“In art people are, in general, moved by honesty, and feel less alone when they feel like someone is telling a genuine, real story that they can connect to. My aim has always been to help others with my work, and I’m glad that it’s reaching more and more people.”
For the cover of Rollacoaster, singer-songwriter Arlo Parks reflects on her time in lockdown, from reading poetry, practising guitar and taking part in surprisingly fun family workouts, to finishing her upcoming debut album. Inspired by reading through old journals, she explains that the crux of the record is “about the situations and the conversations and the people that have made me who I am today.”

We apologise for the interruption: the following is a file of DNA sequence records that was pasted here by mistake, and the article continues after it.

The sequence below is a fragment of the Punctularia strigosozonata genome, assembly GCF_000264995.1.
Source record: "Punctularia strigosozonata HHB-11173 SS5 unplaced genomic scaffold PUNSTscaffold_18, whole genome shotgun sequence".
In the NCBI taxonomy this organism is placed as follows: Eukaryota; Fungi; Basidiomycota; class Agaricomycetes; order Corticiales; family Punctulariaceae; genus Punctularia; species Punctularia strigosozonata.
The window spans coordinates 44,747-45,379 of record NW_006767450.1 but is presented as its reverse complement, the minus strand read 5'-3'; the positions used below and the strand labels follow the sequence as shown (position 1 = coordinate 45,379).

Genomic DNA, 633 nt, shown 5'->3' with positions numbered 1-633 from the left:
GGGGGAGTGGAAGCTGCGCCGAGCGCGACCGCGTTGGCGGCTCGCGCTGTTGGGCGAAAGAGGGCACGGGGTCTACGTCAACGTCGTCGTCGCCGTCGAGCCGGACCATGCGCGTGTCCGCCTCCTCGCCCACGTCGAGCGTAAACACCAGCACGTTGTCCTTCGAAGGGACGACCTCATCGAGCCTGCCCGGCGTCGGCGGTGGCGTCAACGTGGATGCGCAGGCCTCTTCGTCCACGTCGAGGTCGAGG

Looking back on her journey so far, she tells us how she first got into music and how she turned it from a private dream to signing a record deal on the day of her last A-Level exam. Now, having played Glastonbury, supported the likes of Loyle Carner and counted Billie Eilish amongst her fans, Parks ruminates on her hopes for the album, the future of the music industry and the importance of normalising conversations around mental health.